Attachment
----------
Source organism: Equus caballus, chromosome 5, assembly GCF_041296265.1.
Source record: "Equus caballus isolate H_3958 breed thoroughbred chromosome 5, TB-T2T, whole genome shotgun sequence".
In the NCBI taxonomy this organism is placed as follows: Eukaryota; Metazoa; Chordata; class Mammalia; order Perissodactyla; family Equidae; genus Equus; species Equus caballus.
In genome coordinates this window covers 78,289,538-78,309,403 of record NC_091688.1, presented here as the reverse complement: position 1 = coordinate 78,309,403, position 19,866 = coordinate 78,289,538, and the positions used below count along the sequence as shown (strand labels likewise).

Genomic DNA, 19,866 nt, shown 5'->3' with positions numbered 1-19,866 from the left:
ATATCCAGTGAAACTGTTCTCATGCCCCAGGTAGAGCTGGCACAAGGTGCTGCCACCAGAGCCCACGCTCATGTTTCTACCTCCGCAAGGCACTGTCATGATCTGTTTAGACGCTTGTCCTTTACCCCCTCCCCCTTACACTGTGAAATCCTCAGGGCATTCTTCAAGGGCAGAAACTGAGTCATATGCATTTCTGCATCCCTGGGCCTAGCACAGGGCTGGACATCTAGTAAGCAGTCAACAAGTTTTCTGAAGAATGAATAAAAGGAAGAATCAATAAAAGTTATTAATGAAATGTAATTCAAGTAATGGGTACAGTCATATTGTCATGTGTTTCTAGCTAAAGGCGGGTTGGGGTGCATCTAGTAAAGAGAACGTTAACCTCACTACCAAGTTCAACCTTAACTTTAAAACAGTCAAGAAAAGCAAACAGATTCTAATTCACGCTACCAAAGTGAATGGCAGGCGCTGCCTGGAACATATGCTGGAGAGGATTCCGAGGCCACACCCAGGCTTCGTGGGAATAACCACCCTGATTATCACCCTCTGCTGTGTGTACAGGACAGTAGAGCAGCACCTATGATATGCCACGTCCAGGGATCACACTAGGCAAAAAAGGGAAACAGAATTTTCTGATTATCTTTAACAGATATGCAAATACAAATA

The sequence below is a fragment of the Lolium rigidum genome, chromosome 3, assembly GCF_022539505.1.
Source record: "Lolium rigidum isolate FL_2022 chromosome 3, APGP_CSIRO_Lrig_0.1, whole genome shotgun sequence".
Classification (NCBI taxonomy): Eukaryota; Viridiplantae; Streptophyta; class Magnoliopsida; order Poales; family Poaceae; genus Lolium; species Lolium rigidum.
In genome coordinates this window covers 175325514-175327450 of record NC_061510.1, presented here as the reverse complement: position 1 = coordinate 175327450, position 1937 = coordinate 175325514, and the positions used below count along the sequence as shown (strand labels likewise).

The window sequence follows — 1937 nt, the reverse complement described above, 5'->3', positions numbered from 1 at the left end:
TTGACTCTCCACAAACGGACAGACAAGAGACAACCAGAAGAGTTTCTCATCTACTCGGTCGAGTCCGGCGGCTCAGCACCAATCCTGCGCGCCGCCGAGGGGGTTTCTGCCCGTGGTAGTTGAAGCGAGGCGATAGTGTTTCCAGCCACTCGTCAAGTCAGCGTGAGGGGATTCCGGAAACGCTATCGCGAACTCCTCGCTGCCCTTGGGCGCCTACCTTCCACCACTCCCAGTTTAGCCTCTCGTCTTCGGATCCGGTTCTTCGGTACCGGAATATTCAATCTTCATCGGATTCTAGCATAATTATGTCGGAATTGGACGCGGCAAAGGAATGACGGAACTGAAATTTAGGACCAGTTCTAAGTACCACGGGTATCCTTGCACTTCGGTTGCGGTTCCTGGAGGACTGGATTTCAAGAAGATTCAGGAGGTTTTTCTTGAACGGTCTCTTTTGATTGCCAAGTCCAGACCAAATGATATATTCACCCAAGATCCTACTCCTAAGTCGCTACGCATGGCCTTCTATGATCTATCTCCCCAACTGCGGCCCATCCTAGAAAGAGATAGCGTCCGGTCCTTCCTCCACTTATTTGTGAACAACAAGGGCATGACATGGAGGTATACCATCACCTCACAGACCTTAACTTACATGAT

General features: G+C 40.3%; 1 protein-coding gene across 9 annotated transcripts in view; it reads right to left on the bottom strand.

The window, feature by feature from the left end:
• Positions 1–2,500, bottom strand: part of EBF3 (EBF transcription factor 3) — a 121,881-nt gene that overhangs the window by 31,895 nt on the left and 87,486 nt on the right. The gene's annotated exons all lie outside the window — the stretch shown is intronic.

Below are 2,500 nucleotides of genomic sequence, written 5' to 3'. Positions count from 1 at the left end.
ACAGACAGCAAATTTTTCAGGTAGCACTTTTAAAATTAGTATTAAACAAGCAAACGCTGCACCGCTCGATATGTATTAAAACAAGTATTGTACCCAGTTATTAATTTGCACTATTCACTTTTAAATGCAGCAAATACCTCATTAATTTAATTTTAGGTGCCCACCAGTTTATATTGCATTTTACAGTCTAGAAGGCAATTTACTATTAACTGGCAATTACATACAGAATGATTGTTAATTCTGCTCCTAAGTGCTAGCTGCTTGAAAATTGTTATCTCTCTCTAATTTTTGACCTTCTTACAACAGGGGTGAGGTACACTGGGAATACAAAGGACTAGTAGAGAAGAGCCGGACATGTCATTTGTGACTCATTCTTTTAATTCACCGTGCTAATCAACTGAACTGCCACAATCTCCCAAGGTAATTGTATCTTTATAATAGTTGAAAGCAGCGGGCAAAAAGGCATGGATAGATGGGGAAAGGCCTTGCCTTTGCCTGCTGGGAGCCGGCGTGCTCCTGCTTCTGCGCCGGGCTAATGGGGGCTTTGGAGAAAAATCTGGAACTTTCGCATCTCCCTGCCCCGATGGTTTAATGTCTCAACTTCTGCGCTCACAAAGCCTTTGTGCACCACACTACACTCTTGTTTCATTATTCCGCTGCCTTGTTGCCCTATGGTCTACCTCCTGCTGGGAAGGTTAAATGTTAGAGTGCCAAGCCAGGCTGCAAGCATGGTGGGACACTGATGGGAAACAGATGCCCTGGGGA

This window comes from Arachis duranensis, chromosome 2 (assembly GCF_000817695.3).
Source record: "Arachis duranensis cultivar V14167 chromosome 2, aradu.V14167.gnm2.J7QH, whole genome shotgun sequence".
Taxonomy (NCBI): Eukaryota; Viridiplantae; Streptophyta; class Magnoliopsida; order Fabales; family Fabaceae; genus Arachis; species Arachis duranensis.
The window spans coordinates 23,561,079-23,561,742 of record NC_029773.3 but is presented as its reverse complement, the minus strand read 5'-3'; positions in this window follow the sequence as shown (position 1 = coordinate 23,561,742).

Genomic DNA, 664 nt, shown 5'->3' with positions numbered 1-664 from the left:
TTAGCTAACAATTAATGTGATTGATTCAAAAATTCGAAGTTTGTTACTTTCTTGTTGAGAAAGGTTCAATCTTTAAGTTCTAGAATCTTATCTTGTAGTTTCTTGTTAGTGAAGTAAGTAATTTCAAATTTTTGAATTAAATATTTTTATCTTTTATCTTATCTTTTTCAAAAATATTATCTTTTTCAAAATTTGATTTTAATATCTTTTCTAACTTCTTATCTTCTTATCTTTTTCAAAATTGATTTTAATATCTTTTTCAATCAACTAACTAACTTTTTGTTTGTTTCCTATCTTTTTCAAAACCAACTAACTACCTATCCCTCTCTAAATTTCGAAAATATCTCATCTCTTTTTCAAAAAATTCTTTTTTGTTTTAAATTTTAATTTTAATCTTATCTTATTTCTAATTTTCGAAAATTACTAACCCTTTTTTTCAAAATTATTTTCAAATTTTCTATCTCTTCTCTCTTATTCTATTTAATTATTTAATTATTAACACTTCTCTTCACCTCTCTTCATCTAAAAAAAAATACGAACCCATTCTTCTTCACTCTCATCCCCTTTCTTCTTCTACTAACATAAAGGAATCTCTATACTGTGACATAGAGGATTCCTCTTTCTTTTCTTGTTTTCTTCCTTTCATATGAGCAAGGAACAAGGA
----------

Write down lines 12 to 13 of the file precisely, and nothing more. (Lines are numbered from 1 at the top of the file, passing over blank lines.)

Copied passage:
TTGACTCTCCACAAACGGACAGACAAGAGACAACCAGAAGAGTTTCTCATCTACTCGGTCGAGTCCGGCGGCTCAGCACCAATCCTGCGCGCCGCCGAGGGGGTTTCTGCCCGTGGTAGTTGAAGCGAGGCGATAGTGTTTCCAGCCACTCGTCAAGTCAGCGTGAGGGGATTCCGGAAACGCTATCGCGAACTCCTCGCTGCCCTTGGGCGCCTACCTTCCACCACTCCCAGTTTAGCCTCTCGTCTTCGGATCCGGTTCTTCGGTACCGGAATATTCAATCTTCATCGGATTCTAGCATAATTATGTCGGAATTGGACGCGGCAAAGGAATGACGGAACTGAAATTTAGGACCAGTTCTAAGTACCACGGGTATCCTTGCACTTCGGTTGCGGTTCCTGGAGGACTGGATTTCAAGAAGATTCAGGAGGTTTTTCTTGAACGGTCTCTTTTGATTGCCAAGTCCAGACCAAATGATATATTCACCCAAGATCCTACTCCTAAGTCGCTACGCATGGCCTTCTATGATCTATCTCCCCAACTGCGGCCCATCCTAGAAAGAGATAGCGTCCGGTCCTTCCTCCACTTATTTGTGAACAACAAGGGCATGACATGGAGGTATACCATCACCTCACAGACCTTAACTTACATGAT

General features: G+C 40.3%; 1 protein-coding gene across 9 annotated transcripts in view; it reads right to left on the bottom strand.